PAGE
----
This lack of any strategic approach to the global threat of jihadi groups is compounded by politically-driven censorship of the national security and defense establishment. As documented elsewhere, in 2011 putative "representatives" of the Muslim communities in the US demanded that the White House review and censor all counterterrorism training materials and trainers used by the Defense Department and Department of Justice, their claim being that existing materials and trainers were un-Islamic or "Islamaphobic." This event that has come to be known as "the purge" – see this documentary for the full story – and led to the forced removal of any mention of Islam or jihad from all governmental training materials used by our armed forces or the FBI. As a result, as a government, we have blinded ourselves to such an extent that it has become practically impossible for a national security professional to understand what is going on in the Middle East and what drives groups like ISIS or Al Qaeda without getting into trouble for being politically incorrect.
Of course, trying to understand the decapitation of enemy forces or the tactic of suicide attacks without referring to, or being allowed to refer to, jihad is analogous to our trying to understand the Third Reich in 1944 while banning our soldiers and intelligence professionals from talking about and analyzing Nazism.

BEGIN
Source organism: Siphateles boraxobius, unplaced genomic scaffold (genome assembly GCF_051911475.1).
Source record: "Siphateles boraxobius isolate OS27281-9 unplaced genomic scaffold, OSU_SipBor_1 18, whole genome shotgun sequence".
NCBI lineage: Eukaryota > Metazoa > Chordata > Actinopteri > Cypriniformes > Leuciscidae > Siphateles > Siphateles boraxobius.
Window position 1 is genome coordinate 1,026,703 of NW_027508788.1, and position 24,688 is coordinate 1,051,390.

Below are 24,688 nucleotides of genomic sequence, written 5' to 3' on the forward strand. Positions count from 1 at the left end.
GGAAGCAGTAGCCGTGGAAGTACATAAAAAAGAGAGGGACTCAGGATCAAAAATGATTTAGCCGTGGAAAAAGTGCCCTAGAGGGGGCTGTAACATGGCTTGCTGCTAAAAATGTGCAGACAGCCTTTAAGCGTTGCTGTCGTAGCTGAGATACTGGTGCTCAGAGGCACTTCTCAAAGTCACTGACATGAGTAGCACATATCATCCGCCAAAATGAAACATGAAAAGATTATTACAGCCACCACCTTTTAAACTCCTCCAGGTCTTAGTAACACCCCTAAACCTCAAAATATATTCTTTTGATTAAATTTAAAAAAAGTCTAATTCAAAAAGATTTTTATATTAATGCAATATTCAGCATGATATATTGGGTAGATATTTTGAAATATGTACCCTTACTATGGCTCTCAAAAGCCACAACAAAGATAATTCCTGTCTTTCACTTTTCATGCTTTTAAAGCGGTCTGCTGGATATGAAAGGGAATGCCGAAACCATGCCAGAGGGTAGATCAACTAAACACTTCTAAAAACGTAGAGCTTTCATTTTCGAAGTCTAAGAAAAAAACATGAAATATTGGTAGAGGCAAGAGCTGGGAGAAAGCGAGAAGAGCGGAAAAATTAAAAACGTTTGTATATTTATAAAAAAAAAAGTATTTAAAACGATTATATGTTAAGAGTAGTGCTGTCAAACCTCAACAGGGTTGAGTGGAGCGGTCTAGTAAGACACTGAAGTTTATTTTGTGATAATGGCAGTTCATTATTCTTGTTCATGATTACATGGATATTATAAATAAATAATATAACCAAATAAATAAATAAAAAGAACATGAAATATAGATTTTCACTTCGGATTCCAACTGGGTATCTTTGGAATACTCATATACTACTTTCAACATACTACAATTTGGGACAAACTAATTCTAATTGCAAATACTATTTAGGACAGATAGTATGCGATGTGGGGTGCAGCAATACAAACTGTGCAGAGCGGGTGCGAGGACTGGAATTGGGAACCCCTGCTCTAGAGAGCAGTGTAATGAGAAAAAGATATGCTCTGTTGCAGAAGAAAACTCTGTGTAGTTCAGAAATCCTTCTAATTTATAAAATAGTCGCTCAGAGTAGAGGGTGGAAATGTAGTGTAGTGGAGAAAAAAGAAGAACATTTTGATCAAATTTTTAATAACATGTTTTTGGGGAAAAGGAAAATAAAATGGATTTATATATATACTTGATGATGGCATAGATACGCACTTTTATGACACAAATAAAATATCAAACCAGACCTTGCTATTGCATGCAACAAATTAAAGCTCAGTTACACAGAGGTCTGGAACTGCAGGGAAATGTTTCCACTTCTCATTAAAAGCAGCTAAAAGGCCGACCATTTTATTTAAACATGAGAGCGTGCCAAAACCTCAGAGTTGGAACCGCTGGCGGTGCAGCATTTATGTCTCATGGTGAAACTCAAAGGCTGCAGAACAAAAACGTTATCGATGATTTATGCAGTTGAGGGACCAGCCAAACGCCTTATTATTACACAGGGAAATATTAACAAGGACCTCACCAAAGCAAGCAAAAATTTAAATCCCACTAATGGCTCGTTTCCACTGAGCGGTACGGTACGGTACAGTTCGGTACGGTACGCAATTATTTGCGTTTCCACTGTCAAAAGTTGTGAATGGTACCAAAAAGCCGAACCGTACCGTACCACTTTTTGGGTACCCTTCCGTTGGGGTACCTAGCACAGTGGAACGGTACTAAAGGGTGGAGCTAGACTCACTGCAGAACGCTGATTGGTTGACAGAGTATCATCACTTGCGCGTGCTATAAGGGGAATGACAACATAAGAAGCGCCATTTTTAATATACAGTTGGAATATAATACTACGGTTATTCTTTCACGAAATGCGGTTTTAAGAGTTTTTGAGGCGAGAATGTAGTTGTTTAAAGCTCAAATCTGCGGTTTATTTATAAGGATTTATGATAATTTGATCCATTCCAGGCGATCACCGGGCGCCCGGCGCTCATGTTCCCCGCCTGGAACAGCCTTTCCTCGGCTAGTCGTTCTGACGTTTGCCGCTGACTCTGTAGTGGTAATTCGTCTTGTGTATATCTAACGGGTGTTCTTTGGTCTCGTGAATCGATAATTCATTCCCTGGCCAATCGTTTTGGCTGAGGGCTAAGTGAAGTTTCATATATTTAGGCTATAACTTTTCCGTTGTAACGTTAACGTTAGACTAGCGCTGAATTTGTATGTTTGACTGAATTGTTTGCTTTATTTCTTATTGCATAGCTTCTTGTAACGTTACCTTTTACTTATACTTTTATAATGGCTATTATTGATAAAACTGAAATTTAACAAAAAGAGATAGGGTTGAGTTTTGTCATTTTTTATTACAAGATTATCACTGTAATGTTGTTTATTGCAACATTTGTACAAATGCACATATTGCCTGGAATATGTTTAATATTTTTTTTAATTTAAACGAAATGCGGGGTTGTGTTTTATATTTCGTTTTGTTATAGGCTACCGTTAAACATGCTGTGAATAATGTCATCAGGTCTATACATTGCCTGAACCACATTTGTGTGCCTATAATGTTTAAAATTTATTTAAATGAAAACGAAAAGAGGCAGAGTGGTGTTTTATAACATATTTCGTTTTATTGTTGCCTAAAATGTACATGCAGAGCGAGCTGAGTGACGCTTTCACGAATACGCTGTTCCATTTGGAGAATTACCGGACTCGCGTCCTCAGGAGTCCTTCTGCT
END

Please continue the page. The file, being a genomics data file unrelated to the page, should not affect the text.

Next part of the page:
Lastly, the fact that Senator Obama built a campaign narrative on the foundation that Afghanistan is the "good war" and Iraq was the "bad war" locked his administration onto a politically defined track that short-changed America's national security interests. Once in office, commitment to this narrative – that was deemed to have helped him win office – meant that the Iraqi campaign had to end at all costs. So great was the pressure that the administration was prepared to pull all US forces out in 2011 without securing the standard Status of Forces Agreement (SOFA) with Baghdad that would have allowed us to leave enough forces in country to suppress and deter violence against the Maliki regime and keep the country functioning after more than 4,000 Americans had died to free it from Saddam Hussein.